A recent study funded by the American Cocoa Research Institute indicated that where coffee is consumed in high quatities it may be responsible for realtively high levels of antioxidants in the diet. The study conducted by Professor Vinson, was described by the American Chemical Society in Washington.
- Coffee 'gives more antioxidants than fruit and veg' Coffee is likely to contribute far more antioxidants to the British diet than fruit and vegetables. Telegraph
- Coffee found to be high in health-giving antioxidants. Coffee might soon be considered a health drink following a study showing it is a surprisingly rich source of anti-cancer agents. Independant
Cover-up charge over 'cancer-risk' milk - The scare arose during the 2001 outbreak of foot and mouth, when slaughtered animals were burned in large numbers on open funeral pyres across the country. Substances known as dioxins, which are potentially carcinogenic, were being emitted by the fires and carried across pasture where animals grazed, raising fears that they would be absorbed into the food chain and thus taint dairy products. The Guardian
The GI diet has now been superseded by a more sophisticated version: the glycaemic load (GL), which shows that some "bad" GI foods could actually be beneficial. Two more variations of the low-carb diet follow; Dr Fedon Alexander Lindberg - author of The Greek Doctor's Diet and the Montignac Diet from Michael Montignac, the founding father of GI dieting.
Finally, 'You are when you eat', the latest fashion in diets focussing on what time of day you eat. Advocates: Dr Mark Mattson, cheif of the laboratory of neurosciences at America's National Institute of Ageing.
- Say goodbye GI and hello GL - the new, improved diet for savvy slimmers. You've probably already heard about the GI diet. It came hot on the heels of Atkins and now eight of the ten bestselling diet books are GI related. It's recognised as being a healthier, less restrictive diet than the Atkins regimen that had dieters gorging on high-fat, high-protein foods. The Times
Diet another day: the Montignac Diet. This is a low glycaemic-index (GI) diet for people who love their food, and is the latest offering from Michael Montignac - the founding father of GI dieting. The plans take inspiration from French cuisine, so the good news is that the foods that are blacklisted by calorie-counting diets - such as red wine, cheese and chocolate - are all allowed. Telegraph
The Greek Doctor's Diet. He advocates a low-carb diet but hates comparisons with Atkins, has singlehandedly changed the eating habits - and probably life expectancy - of a whole nation, and his eating plan could reverse Britain's obesity crisis. Dr Fedon Alexander Lindberg - author of The Greek Doctor's Diet which (somewhat confusingly) has changed the way Norwegians eat - is on his way here. He doesn't advocate any new, faddy way of eating. It's solid, sensible advice based on the way the Mediterraneans - in particular, the Greeks - have been eating for years. Daily Mail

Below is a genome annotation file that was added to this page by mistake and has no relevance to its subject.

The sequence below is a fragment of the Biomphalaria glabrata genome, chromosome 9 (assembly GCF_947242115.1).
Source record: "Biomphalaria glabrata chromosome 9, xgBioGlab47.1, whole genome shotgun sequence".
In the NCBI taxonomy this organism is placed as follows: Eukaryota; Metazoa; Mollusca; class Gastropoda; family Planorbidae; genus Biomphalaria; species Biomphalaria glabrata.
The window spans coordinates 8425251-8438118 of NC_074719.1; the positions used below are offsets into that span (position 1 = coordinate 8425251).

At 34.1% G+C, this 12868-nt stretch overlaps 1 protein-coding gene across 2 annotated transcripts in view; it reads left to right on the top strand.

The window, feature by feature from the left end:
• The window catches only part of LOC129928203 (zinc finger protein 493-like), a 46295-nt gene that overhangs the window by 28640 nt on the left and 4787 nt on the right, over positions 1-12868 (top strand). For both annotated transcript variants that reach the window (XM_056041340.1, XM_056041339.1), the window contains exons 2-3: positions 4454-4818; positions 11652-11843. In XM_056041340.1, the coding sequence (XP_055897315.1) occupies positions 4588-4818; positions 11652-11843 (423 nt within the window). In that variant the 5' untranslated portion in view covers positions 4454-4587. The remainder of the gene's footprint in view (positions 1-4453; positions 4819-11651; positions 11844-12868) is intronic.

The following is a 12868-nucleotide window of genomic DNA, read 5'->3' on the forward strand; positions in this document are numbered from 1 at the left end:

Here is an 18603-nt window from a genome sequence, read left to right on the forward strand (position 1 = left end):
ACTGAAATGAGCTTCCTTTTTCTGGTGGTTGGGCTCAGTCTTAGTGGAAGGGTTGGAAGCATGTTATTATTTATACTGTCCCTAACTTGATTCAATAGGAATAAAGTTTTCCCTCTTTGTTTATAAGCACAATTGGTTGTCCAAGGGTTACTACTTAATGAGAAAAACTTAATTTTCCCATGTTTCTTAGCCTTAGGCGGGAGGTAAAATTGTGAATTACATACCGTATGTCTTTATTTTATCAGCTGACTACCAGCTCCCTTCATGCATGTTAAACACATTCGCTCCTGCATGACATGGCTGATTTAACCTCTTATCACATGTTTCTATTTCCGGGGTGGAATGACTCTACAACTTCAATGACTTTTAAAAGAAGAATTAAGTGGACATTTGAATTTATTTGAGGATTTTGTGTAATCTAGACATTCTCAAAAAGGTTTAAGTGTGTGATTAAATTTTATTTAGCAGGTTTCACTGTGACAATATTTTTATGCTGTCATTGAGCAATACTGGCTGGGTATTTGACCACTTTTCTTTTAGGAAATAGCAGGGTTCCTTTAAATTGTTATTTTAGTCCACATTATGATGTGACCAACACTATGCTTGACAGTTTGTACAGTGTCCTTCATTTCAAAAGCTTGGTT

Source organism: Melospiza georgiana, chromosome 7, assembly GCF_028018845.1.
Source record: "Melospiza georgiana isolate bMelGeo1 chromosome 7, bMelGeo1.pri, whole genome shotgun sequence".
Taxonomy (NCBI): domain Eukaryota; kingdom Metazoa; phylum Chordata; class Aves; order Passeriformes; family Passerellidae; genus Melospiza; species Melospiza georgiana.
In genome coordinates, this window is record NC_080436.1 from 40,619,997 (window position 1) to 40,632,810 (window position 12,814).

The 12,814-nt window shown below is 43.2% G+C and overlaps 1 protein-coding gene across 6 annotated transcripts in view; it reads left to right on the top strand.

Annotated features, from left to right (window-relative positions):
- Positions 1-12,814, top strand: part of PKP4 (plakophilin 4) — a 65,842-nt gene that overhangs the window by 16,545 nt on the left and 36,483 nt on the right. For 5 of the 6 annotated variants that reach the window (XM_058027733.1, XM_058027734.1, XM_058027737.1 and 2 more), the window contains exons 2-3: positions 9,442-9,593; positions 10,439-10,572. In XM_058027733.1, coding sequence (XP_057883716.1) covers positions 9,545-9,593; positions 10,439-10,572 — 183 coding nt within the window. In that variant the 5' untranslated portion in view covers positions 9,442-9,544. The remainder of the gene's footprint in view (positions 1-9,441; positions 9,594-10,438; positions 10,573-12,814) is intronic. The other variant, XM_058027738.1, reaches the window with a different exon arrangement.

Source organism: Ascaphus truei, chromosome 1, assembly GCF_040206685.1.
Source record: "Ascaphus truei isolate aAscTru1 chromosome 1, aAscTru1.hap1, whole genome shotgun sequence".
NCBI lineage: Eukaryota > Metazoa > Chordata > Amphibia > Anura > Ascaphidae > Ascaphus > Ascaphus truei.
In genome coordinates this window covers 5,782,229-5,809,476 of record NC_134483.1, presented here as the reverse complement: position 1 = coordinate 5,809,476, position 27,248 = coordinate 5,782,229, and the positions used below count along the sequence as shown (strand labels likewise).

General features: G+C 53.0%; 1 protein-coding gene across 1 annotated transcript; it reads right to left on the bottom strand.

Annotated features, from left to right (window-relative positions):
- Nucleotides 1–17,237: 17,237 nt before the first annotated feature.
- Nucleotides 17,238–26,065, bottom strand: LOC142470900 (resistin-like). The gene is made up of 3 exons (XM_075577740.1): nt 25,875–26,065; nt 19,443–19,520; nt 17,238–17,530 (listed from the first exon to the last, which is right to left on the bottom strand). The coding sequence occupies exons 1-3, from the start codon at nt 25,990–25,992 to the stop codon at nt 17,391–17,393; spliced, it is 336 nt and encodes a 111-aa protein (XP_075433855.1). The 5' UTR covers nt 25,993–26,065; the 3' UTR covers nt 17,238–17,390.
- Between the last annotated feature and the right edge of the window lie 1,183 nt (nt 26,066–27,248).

You are when you eat. The latest fashion in diets is to focus on what time of day you eat. But does it make any difference? You are when you eat is the latest catchphrase among healthy eaters. Instead of obsessing about what's on your plate, a new strategy to stay trim is to focus on what time of day you eat it. Advocates: Dr Mark Mattson, chief of the laboratory of neurosciences at America's National Institute of Ageing. The so-called warrior diet mirrors the eating habits of our cave-dwelling ancestors who consumed their daily intake between 4pm and 7pm, when, Mattson says, we "are at our hungriest". Telegraph
The BBC reported on the adverse health consequences of 'Orthorexia' (a term originally coined by a Californian doctor Steve Bratman in 1997 to describe a "fixation on righteous eating").
'I am an orthorexic'. An obsession with healthy eating could be dangerous, doctors have warned. BBC
The Observer reports on preliminary results of the Durham-based study.
Fish oil diet feeds brains of toddlers. The behaviour of pre-school children improves dramatically when given a daily dose of fish oils, according to the first study made into dietary supplements for young people under the age of three. The Guardian
The Guardian and Telegraph report on the beneficial properties of tumeric and how it may help protect against cancer
Curry spice may protect against cancer: Scientists hope they are unravelling the secrets of how a prime curry ingredient helps protect against cancer. They have found the active agent in turmeric, the spice that colours and flavours many Asian meals, can block a cancer-promoting protein. The Guardian
Does it work? Curry. Earlier this month, scientists in Swansea announced that turmeric, a spice used in curry, might help to prevent cancer of the gullet. Telegraph